This is what Section 16 of the PCC code, under which the case fell, says: no payment shall be made to a convicted criminal or his associates "except where the material concerned ought to be published in the public interest and payment is necessary for this to be done".
In its entire, three-page length, the adjudication barely addresses the "material concerned", apart from noting that it, in The Sun and the PCC's opinion, avoided "glorifying" Biggs's achievements.
Rather, the commission accepts at face value The Sun's own account of its exploits, "the best Fleet Street operation for decades", according to yesterday's editorial.
This operation extended from the derring-do of Sun reporters to the boast of its editor about the ease with which he can get the Foreign Secretary on the phone to order up passports for escaped convicts. It was a good and revealing read, if shamelessly self-promotional, but it had nothing to do with the issues the Code is designed to regulate.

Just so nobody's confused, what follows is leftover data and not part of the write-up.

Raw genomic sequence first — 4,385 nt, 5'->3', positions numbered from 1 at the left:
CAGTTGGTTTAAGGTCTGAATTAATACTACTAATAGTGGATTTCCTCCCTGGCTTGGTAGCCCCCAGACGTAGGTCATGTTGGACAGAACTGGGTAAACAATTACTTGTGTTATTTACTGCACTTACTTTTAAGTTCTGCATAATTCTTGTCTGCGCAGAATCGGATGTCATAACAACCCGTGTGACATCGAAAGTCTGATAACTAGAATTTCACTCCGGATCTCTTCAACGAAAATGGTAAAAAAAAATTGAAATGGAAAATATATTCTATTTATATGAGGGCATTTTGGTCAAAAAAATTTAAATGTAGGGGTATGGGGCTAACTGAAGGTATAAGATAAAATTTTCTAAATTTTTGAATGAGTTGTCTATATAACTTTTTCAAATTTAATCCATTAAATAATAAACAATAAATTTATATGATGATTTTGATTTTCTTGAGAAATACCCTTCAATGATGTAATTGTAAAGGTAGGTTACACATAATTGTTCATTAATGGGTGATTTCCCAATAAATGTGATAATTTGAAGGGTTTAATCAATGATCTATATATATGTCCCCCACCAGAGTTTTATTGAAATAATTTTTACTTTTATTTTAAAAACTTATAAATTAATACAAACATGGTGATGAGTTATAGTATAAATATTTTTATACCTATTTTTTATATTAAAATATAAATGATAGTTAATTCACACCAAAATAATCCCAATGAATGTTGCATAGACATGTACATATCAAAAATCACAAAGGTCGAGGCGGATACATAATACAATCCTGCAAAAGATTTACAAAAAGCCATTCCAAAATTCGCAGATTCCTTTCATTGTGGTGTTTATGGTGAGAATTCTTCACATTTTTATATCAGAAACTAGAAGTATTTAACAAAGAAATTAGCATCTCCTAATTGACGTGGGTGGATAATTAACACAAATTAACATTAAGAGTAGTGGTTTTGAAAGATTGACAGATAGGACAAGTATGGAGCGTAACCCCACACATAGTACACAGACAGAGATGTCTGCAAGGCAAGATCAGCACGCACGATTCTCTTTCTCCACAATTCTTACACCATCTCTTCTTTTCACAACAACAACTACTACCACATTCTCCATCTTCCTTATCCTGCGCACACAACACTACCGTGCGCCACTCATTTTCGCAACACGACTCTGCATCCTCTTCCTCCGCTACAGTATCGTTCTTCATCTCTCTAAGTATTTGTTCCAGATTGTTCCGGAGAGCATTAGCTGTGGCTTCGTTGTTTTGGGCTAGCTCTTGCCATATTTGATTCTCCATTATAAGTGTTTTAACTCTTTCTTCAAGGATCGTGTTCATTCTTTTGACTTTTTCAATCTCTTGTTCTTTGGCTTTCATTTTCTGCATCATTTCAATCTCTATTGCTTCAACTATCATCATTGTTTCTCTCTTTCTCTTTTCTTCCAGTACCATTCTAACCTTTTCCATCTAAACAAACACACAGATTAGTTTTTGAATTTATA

The commission chose to focus upon three questions: was the money necessary to get Biggs back? The Sun said "yes" and the commission (without apparent benefit of any independent evidence) agreed.
How will Biggs and his pals use the money, given that his personal access to comforting supplies of English beer is currently limited? Dunno, said The Sun. OK, said the PCC.
Did The Sun have any further plans to contribute to the upkeep of the train robbers' families? No, said The Sun. Fine, said the PCC.